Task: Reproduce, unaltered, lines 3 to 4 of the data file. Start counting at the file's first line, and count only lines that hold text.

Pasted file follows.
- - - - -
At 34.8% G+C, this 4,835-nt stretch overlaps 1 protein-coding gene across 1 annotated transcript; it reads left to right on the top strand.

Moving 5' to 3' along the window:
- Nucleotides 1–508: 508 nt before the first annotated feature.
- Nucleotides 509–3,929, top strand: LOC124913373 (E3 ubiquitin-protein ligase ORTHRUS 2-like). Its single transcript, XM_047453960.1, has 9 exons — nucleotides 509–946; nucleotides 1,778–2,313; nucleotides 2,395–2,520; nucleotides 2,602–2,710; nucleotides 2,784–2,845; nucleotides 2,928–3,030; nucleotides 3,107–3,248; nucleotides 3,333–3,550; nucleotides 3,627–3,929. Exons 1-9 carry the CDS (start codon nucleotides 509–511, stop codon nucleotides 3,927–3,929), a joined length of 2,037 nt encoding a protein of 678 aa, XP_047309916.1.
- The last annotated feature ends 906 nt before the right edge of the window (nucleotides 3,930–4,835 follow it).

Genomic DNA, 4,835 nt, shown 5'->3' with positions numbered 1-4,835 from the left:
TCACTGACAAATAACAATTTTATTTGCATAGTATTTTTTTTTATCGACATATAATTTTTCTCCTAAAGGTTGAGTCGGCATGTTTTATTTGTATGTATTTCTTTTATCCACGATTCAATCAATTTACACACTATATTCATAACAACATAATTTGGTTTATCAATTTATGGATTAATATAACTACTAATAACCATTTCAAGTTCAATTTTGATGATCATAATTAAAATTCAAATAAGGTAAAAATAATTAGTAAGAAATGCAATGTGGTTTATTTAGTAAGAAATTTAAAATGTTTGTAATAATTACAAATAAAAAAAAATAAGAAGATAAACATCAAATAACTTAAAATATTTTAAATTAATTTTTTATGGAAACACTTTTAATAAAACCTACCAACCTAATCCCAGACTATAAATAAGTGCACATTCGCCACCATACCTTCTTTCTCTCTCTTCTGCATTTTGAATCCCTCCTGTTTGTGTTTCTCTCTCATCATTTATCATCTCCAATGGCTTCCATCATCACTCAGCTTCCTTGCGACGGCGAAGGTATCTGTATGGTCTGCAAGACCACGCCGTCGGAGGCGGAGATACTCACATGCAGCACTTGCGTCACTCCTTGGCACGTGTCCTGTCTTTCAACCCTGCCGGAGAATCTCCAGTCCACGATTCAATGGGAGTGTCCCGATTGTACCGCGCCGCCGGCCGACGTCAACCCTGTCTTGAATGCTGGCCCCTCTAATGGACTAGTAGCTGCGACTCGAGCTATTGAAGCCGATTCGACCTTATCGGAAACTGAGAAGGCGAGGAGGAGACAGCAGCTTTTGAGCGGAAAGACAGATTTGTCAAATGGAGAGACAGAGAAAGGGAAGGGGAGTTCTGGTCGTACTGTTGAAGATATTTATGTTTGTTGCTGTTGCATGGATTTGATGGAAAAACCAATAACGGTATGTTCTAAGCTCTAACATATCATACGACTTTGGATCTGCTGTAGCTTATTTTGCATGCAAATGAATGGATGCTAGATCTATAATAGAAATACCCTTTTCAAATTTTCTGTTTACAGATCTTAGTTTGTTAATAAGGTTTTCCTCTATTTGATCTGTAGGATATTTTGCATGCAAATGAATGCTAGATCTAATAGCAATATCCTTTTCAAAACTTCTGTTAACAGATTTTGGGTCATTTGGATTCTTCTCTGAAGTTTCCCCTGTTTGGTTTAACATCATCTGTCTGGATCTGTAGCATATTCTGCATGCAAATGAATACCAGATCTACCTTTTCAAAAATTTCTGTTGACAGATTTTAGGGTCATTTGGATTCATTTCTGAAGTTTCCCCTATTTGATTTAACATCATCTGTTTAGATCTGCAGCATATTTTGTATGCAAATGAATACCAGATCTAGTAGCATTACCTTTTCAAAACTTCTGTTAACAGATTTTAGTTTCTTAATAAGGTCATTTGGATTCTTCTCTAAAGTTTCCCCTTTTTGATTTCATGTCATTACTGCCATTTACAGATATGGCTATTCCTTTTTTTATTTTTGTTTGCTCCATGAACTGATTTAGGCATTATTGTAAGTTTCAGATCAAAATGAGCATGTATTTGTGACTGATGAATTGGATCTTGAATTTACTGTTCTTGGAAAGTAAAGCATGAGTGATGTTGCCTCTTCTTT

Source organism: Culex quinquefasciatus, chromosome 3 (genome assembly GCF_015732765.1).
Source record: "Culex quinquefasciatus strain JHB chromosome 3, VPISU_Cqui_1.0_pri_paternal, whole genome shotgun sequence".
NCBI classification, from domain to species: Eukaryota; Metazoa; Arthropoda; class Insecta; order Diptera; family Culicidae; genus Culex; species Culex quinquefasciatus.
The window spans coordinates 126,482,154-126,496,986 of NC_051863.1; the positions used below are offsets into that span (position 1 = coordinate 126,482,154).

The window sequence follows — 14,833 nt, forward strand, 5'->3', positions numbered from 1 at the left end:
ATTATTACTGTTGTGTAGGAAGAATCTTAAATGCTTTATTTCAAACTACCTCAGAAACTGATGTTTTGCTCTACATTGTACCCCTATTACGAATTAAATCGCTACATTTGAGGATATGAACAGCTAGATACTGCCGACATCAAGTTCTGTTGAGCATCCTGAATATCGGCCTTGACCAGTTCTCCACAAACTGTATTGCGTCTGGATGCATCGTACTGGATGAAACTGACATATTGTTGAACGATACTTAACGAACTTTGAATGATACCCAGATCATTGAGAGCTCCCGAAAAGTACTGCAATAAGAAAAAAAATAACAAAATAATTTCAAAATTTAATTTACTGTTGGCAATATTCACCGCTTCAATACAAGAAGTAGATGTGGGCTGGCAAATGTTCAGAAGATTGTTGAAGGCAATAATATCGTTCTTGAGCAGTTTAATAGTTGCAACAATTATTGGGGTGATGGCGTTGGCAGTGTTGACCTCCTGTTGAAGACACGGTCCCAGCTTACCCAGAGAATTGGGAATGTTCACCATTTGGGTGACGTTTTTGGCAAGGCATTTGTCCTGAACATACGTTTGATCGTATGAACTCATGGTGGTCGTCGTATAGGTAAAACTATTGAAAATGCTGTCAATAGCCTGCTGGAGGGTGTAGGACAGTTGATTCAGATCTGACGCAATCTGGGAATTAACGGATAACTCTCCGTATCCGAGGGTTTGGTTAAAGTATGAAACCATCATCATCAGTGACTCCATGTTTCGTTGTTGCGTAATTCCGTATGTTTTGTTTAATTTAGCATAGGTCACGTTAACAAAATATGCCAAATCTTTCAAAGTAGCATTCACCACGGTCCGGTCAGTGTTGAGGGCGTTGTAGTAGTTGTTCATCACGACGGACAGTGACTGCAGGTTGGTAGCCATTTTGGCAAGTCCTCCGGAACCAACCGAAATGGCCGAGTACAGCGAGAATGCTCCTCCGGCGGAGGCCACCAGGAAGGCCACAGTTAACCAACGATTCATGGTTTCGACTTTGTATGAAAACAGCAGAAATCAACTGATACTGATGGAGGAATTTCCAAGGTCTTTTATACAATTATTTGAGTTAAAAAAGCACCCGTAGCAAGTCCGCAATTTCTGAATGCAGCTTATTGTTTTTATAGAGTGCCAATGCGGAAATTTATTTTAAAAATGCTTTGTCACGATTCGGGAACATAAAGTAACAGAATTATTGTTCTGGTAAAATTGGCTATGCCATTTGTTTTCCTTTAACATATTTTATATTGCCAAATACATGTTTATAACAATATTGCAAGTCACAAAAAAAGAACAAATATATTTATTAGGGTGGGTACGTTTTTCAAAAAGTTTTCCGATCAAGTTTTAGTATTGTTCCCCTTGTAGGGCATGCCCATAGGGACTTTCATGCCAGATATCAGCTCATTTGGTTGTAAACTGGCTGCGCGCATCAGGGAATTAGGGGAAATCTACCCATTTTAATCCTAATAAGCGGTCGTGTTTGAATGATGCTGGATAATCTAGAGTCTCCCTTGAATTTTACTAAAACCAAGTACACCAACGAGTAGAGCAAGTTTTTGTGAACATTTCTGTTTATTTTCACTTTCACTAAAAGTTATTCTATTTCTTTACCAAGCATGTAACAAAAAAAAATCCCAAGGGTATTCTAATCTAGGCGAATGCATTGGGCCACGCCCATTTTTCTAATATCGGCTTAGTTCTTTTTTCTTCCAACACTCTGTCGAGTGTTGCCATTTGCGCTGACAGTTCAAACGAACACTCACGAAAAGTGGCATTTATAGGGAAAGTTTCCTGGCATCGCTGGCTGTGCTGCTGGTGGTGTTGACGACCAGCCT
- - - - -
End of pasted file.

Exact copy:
- Nucleotides 1–508: 508 nt before the first annotated feature.
- Nucleotides 509–3,929, top strand: LOC124913373 (E3 ubiquitin-protein ligase ORTHRUS 2-like). Its single transcript, XM_047453960.1, has 9 exons — nucleotides 509–946; nucleotides 1,778–2,313; nucleotides 2,395–2,520; nucleotides 2,602–2,710; nucleotides 2,784–2,845; nucleotides 2,928–3,030; nucleotides 3,107–3,248; nucleotides 3,333–3,550; nucleotides 3,627–3,929. Exons 1-9 carry the CDS (start codon nucleotides 509–511, stop codon nucleotides 3,927–3,929), a joined length of 2,037 nt encoding a protein of 678 aa, XP_047309916.1.